The most common degrees of freedom used for the description of a photonic system are frequency, wave vector, polarization and phase of the propagating light wave. However, in the last few years a new degree of freedom entered photonics: Topology - a property of photonic materials that relates to the global structure of their frequency dispersions - has been emerging as another indispensable ingredient, opening a path forward to the discovery of fundamentally new states of light and possibly revolutionary applications, including photonic circuitry less dependent on isolators and slow light insensitive to disorder. Based on laser-written photonic waveguide lattices [J. Phys. B 43, 163001 (2010)], we investiage the impact of topological quantities on the evolution of light. Recent results include the first demonstration of topological insulation of light [Nature 496, 196 (2013)], supersymmetric mode conversion [Nature Commun. 5, 3698 (2014)], the demonstration of the topological creation and destruction of edge modes [Phys. Rev. Lett. 111, 103901 (2013)], in-band localized modes [Phys. Rev. Lett. 114, 245503 (2015)], and the first demonstration of novel edge states in the graphene geometry [Nature Mater. 13, 57 (2014)]. Importantly, we expand our work also to the non-hermitian regime [Phys. Rev. Lett. 113, 123903 (2014)], where we showed how to extract topological quantities from the evolution of a wave packet [Phys. Rev. Lett. (in press)] .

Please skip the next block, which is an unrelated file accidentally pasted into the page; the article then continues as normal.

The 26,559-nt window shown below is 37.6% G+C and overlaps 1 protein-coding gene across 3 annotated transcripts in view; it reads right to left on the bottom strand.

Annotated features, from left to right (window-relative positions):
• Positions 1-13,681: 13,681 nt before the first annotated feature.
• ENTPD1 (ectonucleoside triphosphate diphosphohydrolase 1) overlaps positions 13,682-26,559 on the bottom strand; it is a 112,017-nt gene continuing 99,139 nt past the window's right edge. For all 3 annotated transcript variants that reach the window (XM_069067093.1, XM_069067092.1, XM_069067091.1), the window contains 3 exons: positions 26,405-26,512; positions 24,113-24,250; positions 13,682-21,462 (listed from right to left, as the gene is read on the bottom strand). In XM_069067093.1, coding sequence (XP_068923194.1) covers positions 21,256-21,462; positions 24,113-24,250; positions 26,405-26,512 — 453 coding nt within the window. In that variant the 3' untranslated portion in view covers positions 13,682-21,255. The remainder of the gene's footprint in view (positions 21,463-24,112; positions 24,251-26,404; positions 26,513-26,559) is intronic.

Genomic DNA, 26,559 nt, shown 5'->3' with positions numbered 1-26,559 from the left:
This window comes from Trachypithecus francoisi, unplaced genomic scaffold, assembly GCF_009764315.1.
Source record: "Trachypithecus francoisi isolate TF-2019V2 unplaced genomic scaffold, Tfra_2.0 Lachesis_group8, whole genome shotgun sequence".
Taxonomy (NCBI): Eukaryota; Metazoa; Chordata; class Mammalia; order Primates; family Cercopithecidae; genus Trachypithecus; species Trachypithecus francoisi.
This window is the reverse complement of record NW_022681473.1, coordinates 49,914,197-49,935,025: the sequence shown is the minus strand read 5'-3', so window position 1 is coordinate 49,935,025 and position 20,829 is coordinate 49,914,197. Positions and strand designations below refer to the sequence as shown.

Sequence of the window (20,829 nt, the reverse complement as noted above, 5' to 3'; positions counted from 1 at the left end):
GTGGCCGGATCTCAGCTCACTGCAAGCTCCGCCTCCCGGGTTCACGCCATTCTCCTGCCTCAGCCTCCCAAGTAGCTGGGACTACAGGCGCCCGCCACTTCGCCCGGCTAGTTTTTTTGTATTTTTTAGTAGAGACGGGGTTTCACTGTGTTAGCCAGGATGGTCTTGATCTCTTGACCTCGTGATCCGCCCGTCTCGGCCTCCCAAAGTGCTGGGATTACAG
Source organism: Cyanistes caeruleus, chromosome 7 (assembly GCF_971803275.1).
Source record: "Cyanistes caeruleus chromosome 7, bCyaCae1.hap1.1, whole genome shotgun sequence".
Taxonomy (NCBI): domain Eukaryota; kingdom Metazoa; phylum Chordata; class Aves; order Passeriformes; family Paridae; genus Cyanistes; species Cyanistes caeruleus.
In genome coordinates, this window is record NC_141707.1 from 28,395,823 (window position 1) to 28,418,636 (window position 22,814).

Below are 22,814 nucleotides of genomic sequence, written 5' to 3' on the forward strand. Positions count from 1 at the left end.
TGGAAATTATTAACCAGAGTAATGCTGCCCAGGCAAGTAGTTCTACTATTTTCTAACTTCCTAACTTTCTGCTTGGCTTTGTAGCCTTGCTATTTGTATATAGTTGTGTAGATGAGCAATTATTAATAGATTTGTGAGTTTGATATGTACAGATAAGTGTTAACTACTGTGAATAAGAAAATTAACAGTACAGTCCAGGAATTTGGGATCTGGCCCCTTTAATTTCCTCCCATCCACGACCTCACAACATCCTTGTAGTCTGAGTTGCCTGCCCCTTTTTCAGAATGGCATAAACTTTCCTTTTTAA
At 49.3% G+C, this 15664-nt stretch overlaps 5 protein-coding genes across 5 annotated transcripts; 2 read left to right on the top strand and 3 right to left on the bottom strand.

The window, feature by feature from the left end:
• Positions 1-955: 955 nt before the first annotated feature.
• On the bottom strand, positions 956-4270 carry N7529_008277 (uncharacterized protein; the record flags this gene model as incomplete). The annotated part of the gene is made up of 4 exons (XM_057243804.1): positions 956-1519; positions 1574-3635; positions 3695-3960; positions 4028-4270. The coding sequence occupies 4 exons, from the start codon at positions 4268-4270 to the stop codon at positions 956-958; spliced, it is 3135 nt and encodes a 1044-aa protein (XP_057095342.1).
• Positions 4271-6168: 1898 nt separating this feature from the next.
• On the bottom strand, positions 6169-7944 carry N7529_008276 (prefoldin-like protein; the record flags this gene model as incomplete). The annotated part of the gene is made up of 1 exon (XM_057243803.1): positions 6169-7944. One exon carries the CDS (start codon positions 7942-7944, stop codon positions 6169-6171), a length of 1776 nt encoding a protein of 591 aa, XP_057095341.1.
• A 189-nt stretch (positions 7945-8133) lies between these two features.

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Left: Waveguide structure for breaking time-reversal symmetry, which is required for the observation of topological protection of light [Nature 496, 196 (2013)]. Right: Artist´s impression of the light evolution in a non-hermitian waveguide lattice [Phys. Rev. Lett. 113, 123903 (2014)].

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